County Health Leader Pleads For Personal Responsibility Amid COVID Spike
McLean County Health Department Administrator Jessica McKnight said Friday it’s too soon to say whether the county will see restrictions or other mitigation actions stemming from the recent surge in coronavirus cases, but that it's up to everyone to take precautions to prevent the spread of the virus.
“We are continuing to speak to the urgency and the importance of where we are now, and if we do not have things in place where we could be,” McKnight said. “This is our chance right now to make some changes, put things in place as a community.”
In response to the spike, the Town of Normal issued two executive orders on Friday intended to limit crowds on and around the Illinois State University campus. McKnight said recent large gatherings have been the biggest COVID-19 spreaders in the community.
ISU reports 512 COVID-19 cases; they make up more than one-third of all cases in McLean County since the start of the pandemic.
The McLean County Health Department (MCHD) announced 80 new coronavirus cases on Friday. The county’s caseload has nearly doubled in the last two weeks.
Also, the county’s positivity rate has topped 8% for three consecutive days. It reached 8.6% on Friday.
McKnight said that could soon put the county in a warning designation if the trend continues. Such a warning could trigger additional mitigation efforts to curb the virus' spread.
Currently, 30 Illinois counties have been given the warning designation, which happens when a county has two metrics that fall within the warning range.
McLean County’s count of new COVID-19 cases, 179, per 100,000 residents, is well above the state’s target of 50 cases. That’s based on the most recent state data from Aug. 16-22 and will certainly increase as the data catches up next week.
The region that includes McLean and 19 other central and western Illinois counties currently has a testing positivity rate of 6.4%. If that reaches and stays above 8%, it would trigger the state to enact restrictions.
“It’s time now for us as a community to step up and take personal responsibility for our community and what the future holds,” McKnight said.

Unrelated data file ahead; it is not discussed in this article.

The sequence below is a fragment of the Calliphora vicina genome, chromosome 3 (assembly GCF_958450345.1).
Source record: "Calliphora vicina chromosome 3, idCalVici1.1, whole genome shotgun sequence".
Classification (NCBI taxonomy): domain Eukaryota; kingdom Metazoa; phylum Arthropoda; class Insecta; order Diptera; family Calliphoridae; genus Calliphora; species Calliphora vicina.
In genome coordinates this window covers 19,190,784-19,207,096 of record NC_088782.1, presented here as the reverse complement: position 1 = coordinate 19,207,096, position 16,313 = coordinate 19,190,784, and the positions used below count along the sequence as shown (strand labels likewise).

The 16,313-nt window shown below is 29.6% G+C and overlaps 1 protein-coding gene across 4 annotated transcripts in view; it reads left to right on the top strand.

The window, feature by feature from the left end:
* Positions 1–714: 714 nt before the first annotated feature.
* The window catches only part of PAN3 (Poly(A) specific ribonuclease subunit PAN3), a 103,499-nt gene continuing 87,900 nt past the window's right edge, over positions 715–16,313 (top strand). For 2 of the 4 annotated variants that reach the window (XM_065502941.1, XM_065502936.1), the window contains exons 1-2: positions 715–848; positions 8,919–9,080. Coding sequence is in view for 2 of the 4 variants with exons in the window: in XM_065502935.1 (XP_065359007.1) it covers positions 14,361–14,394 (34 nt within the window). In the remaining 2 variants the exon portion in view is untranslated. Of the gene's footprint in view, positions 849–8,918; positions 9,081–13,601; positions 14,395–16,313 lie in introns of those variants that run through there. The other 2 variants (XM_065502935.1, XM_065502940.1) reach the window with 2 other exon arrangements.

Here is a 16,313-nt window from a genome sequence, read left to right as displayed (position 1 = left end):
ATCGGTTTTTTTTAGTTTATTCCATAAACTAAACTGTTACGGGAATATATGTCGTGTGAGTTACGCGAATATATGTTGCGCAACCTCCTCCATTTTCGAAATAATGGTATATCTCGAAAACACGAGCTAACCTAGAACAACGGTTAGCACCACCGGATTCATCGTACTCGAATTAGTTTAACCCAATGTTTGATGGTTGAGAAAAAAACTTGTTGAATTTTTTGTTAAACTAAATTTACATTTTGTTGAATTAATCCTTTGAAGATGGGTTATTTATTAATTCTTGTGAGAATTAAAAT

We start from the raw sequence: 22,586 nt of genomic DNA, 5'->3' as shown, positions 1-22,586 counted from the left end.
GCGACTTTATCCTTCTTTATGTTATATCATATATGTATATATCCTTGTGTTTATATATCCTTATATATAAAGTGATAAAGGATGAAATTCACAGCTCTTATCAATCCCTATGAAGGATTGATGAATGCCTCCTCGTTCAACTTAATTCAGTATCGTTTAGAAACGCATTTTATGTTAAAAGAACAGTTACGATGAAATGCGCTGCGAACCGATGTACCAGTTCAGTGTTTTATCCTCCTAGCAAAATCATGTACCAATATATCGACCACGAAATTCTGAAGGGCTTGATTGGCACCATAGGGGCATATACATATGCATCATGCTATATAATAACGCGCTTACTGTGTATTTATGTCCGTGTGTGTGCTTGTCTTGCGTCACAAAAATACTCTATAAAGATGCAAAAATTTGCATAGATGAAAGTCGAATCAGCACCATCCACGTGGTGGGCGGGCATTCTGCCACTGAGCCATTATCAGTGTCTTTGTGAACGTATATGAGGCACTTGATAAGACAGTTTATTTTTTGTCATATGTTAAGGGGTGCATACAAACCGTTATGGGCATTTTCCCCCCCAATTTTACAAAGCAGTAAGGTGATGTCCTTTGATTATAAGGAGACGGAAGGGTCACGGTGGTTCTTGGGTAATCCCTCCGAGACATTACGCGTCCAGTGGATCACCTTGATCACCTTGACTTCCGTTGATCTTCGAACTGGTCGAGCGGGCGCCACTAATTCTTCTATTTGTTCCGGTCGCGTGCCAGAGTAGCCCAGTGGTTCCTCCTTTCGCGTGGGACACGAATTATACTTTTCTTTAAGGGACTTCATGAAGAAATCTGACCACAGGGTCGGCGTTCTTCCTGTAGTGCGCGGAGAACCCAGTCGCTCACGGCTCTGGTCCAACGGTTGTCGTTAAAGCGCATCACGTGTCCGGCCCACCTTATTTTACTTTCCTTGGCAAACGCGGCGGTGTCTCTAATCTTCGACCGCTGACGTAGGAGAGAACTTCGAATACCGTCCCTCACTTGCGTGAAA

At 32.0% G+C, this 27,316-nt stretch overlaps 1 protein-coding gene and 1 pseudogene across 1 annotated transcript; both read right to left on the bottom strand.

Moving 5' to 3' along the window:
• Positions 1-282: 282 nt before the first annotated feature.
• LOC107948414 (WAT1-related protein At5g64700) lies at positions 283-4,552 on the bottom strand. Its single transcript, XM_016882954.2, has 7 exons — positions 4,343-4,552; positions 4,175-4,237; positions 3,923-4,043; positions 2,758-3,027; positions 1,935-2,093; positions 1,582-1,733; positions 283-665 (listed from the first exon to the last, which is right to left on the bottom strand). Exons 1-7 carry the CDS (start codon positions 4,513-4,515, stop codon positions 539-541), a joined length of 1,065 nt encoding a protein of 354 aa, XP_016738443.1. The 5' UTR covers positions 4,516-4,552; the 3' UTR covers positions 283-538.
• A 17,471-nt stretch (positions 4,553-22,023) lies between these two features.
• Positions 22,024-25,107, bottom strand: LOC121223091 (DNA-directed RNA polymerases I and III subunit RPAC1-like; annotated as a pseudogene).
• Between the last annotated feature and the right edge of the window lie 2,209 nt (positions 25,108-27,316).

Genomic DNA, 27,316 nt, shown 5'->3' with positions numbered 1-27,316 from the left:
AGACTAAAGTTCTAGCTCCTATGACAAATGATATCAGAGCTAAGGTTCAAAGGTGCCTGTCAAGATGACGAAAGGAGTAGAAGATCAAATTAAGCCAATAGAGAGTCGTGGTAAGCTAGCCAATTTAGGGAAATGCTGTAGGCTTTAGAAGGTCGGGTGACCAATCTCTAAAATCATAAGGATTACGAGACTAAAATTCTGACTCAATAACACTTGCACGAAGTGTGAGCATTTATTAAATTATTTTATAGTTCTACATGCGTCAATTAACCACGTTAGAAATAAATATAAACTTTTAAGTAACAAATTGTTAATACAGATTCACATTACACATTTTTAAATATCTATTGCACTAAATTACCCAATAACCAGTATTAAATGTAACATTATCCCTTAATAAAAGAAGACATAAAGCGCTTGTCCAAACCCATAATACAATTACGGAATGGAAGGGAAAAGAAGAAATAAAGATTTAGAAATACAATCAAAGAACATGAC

Contract tracers ‘overwhelmed’
Meanwhile, McKnight said the department has hired nine new contact tracers in the last week, but the agency is still behind schedule as it tries to manage a caseload that has nearly tripled in the timeframe.
“You can see our numbers of over 500 active cases, that’s a lot,” she said. “If each of those has just 5 to 10 close contacts, we are definitely overwhelmed as most of our public health partners across the nation are as well. We are all feeling that.”
McKnight said anyone who tests positive for the coronavirus should isolate immediately, since contract tracers could be delayed in calling.
She added the department also has trained nearly a dozen staffers to handle contact tracing and plans to hire several more in the coming weeks. The new hires are paid for by a state grant.
While the bulk of McLean County's coronavirus cases are in Bloomington-Normal, based on population density, the highest rate of infection in the county is in the small village of Bellflower. The community in far southeastern McLean County has seven cases among its population of about 350 residents. That puts its ratio of cases at 13.8 per 1,000 residents.
Residents in the Hudson zip code rank third in cases per 1,000 population at 8.2. Normal is second at 10.6.
McKnight said cases in rural communities have generally been from known exposures.
“It can be work exposure or household clusters. Some are related to travel. It’s not overwhelmingly one thing or the other, it’s fairly representative of what we are seeing across the board without cases and exposures,” said McKnight, adding that proves that no community is immune from a coronavirus outbreak.
“The virus is here, so every interaction with someone outside your household, whether it be in an urban area, a rural area, we are seeing COVID-19 everywhere,” McKnight said.
Two Bloomington zip codes (61701 and 61704) rank fourth and fifth in the county.
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